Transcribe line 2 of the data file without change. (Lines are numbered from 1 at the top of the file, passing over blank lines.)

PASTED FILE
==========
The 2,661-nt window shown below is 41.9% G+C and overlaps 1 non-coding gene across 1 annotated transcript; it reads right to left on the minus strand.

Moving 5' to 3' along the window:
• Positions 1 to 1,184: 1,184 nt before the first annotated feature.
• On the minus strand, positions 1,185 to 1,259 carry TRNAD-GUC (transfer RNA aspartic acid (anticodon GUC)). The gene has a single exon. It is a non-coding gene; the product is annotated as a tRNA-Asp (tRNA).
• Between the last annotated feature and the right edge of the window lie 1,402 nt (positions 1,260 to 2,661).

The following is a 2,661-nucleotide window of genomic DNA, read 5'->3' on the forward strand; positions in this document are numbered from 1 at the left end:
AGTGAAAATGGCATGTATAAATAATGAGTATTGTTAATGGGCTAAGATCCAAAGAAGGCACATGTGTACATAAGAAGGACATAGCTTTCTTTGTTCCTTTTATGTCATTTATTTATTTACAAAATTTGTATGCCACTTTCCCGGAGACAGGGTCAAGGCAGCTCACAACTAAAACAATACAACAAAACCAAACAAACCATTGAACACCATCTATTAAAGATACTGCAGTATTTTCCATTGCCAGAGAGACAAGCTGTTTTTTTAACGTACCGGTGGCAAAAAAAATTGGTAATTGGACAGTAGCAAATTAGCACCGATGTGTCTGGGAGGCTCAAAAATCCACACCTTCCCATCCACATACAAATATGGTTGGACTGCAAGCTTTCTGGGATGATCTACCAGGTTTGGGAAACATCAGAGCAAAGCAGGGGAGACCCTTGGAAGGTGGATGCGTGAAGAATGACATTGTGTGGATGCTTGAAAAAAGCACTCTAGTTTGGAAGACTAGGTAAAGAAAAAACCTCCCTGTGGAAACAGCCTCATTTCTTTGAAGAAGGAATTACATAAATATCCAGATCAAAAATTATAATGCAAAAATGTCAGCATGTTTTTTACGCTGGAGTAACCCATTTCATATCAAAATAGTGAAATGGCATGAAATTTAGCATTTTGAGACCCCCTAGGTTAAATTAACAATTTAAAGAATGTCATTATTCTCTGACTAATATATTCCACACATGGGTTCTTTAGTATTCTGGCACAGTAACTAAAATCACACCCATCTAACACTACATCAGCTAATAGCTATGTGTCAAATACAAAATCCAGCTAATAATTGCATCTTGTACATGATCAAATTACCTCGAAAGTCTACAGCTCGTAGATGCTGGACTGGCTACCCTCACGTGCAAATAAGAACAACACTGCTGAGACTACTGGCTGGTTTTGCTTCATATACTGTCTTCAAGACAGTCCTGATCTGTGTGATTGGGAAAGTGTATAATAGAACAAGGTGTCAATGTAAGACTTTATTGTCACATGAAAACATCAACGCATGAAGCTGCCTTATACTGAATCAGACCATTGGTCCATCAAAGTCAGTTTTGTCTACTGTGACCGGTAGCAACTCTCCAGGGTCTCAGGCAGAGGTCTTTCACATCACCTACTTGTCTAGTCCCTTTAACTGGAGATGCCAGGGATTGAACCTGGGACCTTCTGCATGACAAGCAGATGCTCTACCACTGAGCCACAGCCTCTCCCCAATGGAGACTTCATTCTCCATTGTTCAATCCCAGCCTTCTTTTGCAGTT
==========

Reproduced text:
Moving 5' to 3' along the window: